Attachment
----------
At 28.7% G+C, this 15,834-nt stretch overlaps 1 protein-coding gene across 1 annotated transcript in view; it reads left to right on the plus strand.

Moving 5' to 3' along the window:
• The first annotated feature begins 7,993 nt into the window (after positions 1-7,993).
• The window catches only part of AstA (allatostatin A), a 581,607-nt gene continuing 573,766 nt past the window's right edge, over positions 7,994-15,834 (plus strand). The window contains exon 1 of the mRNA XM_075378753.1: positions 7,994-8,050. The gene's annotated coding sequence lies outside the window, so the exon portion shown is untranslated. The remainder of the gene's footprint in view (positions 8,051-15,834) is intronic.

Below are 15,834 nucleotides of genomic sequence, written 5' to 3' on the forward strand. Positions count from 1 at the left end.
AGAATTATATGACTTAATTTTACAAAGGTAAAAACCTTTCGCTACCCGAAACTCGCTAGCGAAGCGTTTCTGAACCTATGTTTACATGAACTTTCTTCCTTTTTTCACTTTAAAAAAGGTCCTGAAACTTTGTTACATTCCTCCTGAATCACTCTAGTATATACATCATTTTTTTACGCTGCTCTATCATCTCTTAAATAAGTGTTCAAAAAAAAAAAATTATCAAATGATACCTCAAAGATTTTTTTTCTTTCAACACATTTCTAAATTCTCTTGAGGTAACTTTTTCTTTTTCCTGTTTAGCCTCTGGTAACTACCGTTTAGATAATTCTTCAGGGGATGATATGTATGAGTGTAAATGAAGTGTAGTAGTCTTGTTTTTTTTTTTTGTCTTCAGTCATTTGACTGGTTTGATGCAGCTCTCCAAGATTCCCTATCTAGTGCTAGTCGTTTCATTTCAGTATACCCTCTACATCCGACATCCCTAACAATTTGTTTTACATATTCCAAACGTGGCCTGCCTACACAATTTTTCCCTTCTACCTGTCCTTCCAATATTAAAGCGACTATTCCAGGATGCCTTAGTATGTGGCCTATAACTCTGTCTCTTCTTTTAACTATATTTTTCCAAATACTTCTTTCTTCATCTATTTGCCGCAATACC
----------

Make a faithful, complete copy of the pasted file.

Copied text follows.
At 28.7% G+C, this 15,834-nt stretch overlaps 1 protein-coding gene across 1 annotated transcript in view; it reads left to right on the plus strand.

Moving 5' to 3' along the window:
• The first annotated feature begins 7,993 nt into the window (after positions 1-7,993).
• The window catches only part of AstA (allatostatin A), a 581,607-nt gene continuing 573,766 nt past the window's right edge, over positions 7,994-15,834 (plus strand). The window contains exon 1 of the mRNA XM_075378753.1: positions 7,994-8,050. The gene's annotated coding sequence lies outside the window, so the exon portion shown is untranslated. The remainder of the gene's footprint in view (positions 8,051-15,834) is intronic.

Below are 15,834 nucleotides of genomic sequence, written 5' to 3' on the forward strand. Positions count from 1 at the left end.
AGAATTATATGACTTAATTTTACAAAGGTAAAAACCTTTCGCTACCCGAAACTCGCTAGCGAAGCGTTTCTGAACCTATGTTTACATGAACTTTCTTCCTTTTTTCACTTTAAAAAAGGTCCTGAAACTTTGTTACATTCCTCCTGAATCACTCTAGTATATACATCATTTTTTTACGCTGCTCTATCATCTCTTAAATAAGTGTTCAAAAAAAAAAAATTATCAAATGATACCTCAAAGATTTTTTTTCTTTCAACACATTTCTAAATTCTCTTGAGGTAACTTTTTCTTTTTCCTGTTTAGCCTCTGGTAACTACCGTTTAGATAATTCTTCAGGGGATGATATGTATGAGTGTAAATGAAGTGTAGTAGTCTTGTTTTTTTTTTTTGTCTTCAGTCATTTGACTGGTTTGATGCAGCTCTCCAAGATTCCCTATCTAGTGCTAGTCGTTTCATTTCAGTATACCCTCTACATCCGACATCCCTAACAATTTGTTTTACATATTCCAAACGTGGCCTGCCTACACAATTTTTCCCTTCTACCTGTCCTTCCAATATTAAAGCGACTATTCCAGGATGCCTTAGTATGTGGCCTATAACTCTGTCTCTTCTTTTAACTATATTTTTCCAAATACTTCTTTCTTCATCTATTTGCCGCAATACC